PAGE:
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The Daily Tar Heel

BOG Uncertain On System School Tuition Increases

Several schools, including UNC-Greensboro and UNC-Pembroke, have petitioned the board for tuition increases -- some to fund faculty salary increases and student financial aid.

BOG member John Sanders said the proposals are beginning to come in, but the board will not begin to review them until next month.

"I have no impression as to how the board is leaning," he said.

Sanders added that he had briefly reviewed several proposals from the schools but would not comment on the content.

Sanders, who voted against last year's increases, said he would probably vote no again unless he was greatly impressed by the proposals.

"Unless (the institutions) present a better case than the institutions did last year, I would be opposed to (tuition increases)," he said.

But BOG member J. Addison Bell, who supported last year's tuition increases, said the issue of faculty salaries is one that will not go away.

"We're going to lose the good faculty we've got (if we don't do something)," Bell said.

UNC Association of Student Governments President Andrew Payne said many in ASG favor tuition hikes.

Payne opposes the increases but said he is skeptical of the outcome. "Unfortunately, because of what happened last year, I think they're going to go through," he said.

Last year, the board voted in favor of tuition increases for five UNC-system schools, including UNC-Chapel Hill and N.C. State University.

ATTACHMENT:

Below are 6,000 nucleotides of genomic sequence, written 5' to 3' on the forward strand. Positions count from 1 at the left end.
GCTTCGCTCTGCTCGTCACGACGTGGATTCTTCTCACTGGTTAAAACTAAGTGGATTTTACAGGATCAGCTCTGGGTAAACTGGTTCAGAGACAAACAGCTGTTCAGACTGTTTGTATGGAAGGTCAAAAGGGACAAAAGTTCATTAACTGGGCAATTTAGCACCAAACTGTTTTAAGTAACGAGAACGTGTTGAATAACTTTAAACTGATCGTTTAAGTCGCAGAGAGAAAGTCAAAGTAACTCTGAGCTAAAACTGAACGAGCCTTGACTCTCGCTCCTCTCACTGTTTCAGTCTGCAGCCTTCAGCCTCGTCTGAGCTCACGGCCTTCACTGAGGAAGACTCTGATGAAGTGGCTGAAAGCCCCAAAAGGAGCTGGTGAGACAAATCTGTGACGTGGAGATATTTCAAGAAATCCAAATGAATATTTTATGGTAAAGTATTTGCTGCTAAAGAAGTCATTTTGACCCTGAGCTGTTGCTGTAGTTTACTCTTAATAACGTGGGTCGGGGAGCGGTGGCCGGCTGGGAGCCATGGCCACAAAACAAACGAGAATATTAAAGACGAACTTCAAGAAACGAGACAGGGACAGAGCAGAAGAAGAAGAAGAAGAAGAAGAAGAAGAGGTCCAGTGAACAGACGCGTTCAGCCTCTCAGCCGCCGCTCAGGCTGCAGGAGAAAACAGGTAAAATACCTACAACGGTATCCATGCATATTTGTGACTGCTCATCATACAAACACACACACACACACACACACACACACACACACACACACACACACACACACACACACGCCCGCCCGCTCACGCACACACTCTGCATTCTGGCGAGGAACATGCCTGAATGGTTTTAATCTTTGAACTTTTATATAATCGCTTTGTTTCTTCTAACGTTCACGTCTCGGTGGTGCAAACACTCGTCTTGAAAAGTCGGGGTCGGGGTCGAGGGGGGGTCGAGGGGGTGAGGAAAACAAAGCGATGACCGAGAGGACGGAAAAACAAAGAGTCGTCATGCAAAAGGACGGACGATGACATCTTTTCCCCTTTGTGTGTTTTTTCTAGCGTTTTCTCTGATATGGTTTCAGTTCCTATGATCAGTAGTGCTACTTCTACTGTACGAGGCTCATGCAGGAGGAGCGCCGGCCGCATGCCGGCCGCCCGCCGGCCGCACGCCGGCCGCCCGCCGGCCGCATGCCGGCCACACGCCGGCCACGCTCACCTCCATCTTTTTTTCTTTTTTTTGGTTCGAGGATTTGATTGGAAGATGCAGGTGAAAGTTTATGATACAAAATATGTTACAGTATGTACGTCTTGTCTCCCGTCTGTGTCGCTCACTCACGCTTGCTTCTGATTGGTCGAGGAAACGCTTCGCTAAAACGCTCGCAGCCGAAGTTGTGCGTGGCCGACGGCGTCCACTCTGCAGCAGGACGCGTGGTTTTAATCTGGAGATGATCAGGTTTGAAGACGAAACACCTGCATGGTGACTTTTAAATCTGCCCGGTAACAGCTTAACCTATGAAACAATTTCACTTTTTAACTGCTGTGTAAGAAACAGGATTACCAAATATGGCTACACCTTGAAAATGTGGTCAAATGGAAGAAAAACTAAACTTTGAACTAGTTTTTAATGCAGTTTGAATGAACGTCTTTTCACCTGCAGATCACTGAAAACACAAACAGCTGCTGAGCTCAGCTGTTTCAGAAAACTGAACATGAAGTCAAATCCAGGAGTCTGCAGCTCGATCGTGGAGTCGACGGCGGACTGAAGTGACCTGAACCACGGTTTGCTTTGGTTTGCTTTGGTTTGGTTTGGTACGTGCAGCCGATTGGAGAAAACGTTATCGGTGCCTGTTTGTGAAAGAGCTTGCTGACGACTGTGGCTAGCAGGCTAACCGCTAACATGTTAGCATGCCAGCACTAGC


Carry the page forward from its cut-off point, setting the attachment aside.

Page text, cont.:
Bell said if a forthcoming UNC-system General Administration report shows past increases negatively affected accessibility, he will have a hard time voting for more.

Because of a looming budget deficit, the legislative committee recently withheld financial support from the Excellent Universities and Community Colleges Act, part of which was designed to raise the salaries of UNC-system faculty.

But Bell said state lawmakers knew of the impending deficit last session. He added that if the board passes the proposals, the large budget deficit should not affect tuition increases.

Payne said the ASG has no strategy to combat the proposals but that members will formulate one once they receive the proposal information.

If the proposals pass, they will then be reviewed by state legislature.

Payne said the BOG must put its foot down on tuition increases before it gets out of control.

"This isn't positive for the (UNC-system)," he said. "(The board) has opened Pandora's box, and they've got to try to close it."

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